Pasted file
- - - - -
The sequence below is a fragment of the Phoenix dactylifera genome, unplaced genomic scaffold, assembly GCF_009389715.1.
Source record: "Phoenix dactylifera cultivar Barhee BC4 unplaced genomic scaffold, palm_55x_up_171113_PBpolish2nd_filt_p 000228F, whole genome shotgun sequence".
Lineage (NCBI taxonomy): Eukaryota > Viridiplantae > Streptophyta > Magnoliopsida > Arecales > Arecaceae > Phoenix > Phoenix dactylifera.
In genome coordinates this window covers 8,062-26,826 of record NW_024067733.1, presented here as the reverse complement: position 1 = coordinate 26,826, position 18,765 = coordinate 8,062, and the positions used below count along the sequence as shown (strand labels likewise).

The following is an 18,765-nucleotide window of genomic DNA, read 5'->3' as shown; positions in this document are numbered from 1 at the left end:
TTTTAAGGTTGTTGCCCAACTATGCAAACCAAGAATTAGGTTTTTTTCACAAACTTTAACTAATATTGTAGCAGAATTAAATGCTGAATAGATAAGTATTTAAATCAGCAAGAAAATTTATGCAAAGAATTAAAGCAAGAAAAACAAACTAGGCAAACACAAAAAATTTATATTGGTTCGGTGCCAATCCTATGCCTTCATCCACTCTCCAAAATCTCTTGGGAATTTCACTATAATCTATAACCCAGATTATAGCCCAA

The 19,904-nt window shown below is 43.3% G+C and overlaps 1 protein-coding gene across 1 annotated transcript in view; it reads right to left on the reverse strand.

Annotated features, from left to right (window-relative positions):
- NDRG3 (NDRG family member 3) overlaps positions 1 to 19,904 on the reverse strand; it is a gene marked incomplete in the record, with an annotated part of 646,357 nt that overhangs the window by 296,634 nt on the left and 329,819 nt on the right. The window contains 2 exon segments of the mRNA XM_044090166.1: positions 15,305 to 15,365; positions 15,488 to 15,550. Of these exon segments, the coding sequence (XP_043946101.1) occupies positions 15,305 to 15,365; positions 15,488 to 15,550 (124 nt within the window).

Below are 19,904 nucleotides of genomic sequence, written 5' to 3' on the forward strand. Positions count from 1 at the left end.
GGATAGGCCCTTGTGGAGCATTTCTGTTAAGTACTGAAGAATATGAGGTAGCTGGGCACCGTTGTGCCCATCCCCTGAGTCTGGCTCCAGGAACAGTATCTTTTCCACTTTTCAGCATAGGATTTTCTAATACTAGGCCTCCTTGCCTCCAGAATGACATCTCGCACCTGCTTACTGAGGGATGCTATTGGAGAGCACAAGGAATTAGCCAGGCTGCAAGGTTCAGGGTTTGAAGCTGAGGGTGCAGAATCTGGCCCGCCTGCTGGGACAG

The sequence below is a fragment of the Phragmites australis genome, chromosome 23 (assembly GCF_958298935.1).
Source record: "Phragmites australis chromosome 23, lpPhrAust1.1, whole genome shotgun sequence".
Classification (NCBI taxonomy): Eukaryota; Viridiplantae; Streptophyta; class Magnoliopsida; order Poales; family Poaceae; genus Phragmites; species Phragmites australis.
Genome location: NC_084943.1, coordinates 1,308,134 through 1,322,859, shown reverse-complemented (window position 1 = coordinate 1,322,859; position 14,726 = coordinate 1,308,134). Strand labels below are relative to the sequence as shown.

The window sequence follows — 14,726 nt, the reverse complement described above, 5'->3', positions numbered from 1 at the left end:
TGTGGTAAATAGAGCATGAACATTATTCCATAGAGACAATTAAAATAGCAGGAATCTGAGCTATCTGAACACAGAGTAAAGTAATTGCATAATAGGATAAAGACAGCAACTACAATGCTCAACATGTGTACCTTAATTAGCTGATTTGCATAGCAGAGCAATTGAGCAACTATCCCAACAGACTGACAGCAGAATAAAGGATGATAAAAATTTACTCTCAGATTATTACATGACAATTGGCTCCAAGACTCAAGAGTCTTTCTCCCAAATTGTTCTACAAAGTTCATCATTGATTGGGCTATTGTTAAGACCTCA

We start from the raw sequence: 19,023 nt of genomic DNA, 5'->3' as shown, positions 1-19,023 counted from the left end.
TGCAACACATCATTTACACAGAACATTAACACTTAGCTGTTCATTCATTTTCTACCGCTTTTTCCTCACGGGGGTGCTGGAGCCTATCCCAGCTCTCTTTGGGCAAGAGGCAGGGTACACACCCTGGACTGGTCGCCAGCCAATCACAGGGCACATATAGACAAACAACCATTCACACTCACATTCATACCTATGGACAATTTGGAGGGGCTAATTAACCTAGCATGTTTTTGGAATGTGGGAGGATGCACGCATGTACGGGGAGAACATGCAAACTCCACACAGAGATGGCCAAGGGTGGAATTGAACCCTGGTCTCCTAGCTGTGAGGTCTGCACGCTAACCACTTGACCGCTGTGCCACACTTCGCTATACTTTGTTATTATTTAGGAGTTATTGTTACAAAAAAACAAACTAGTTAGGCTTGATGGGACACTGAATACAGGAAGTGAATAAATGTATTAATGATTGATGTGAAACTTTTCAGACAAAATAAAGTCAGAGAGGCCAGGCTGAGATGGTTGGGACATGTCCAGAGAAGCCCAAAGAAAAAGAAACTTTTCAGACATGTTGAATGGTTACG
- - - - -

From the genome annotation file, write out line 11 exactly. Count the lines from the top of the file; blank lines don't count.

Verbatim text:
GGATAGGCCCTTGTGGAGCATTTCTGTTAAGTACTGAAGAATATGAGGTAGCTGGGCACCGTTGTGCCCATCCCCTGAGTCTGGCTCCAGGAACAGTATCTTTTCCACTTTTCAGCATAGGATTTTCTAATACTAGGCCTCCTTGCCTCCAGAATGACATCTCGCACCTGCTTACTGAGGGATGCTATTGGAGAGCACAAGGAATTAGCCAGGCTGCAAGGTTCAGGGTTTGAAGCTGAGGGTGCAGAATCTGGCCCGCCTGCTGGGACAG